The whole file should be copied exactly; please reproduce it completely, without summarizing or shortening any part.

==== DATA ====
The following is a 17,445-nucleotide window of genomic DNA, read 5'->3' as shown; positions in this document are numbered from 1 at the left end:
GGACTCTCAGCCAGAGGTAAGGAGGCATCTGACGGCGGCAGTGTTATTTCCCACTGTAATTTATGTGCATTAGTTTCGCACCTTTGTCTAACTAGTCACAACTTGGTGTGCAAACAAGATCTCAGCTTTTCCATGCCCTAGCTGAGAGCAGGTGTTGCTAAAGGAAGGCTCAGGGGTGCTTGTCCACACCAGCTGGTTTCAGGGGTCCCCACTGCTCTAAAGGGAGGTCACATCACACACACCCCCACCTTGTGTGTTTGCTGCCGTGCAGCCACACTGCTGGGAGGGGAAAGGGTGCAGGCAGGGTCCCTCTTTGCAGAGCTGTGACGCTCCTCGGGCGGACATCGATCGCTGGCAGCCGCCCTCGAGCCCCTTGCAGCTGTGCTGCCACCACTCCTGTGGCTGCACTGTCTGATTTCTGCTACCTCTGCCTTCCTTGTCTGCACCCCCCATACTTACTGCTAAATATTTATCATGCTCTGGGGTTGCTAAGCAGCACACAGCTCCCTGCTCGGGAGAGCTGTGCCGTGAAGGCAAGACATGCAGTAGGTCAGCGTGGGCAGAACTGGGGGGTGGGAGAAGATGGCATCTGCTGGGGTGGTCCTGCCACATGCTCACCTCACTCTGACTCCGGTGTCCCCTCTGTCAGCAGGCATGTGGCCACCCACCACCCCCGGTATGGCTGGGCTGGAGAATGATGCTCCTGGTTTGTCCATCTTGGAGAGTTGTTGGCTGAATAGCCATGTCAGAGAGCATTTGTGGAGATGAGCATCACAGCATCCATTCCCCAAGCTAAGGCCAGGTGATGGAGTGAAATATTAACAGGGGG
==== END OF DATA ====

The following is a 17,445-nucleotide window of genomic DNA, read 5'->3' as shown; positions in this document are numbered from 1 at the left end:
GGACTCTCAGCCAGAGGTAAGGAGGCATCTGACGGCGGCAGTGTTATTTCCCACTGTAATTTATGTGCATTAGTTTCGCACCTTTGTCTAACTAGTCACAACTTGGTGTGCAAACAAGATCTCAGCTTTTCCATGCCCTAGCTGAGAGCAGGTGTTGCTAAAGGAAGGCTCAGGGGTGCTTGTCCACACCAGCTGGTTTCAGGGGTCCCCACTGCTCTAAAGGGAGGTCACATCACACACACCCCCACCTTGTGTGTTTGCTGCCGTGCAGCCACACTGCTGGGAGGGGAAAGGGTGCAGGCAGGGTCCCTCTTTGCAGAGCTGTGACGCTCCTCGGGCGGACATCGATCGCTGGCAGCCGCCCTCGAGCCCCTTGCAGCTGTGCTGCCACCACTCCTGTGGCTGCACTGTCTGATTTCTGCTACCTCTGCCTTCCTTGTCTGCACCCCCCATACTTACTGCTAAATATTTATCATGCTCTGGGGTTGCTAAGCAGCACACAGCTCCCTGCTCGGGAGAGCTGTGCCGTGAAGGCAAGACATGCAGTAGGTCAGCGTGGGCAGAACTGGGGGGTGGGAGAAGATGGCATCTGCTGGGGTGGTCCTGCCACATGCTCACCTCACTCTGACTCCGGTGTCCCCTCTGTCAGCAGGCATGTGGCCACCCACCACCCCCGGTATGGCTGGGCTGGAGAATGATGCTCCTGGTTTGTCCATCTTGGAGAGTTGTTGGCTGAATAGCCATGTCAGAGAGCATTTGTGGAGATGAGCATCACAGCATCCATTCCCCAAGCTAAGGCCAGGTGATGGAGTGAAATATTAACAGGGGG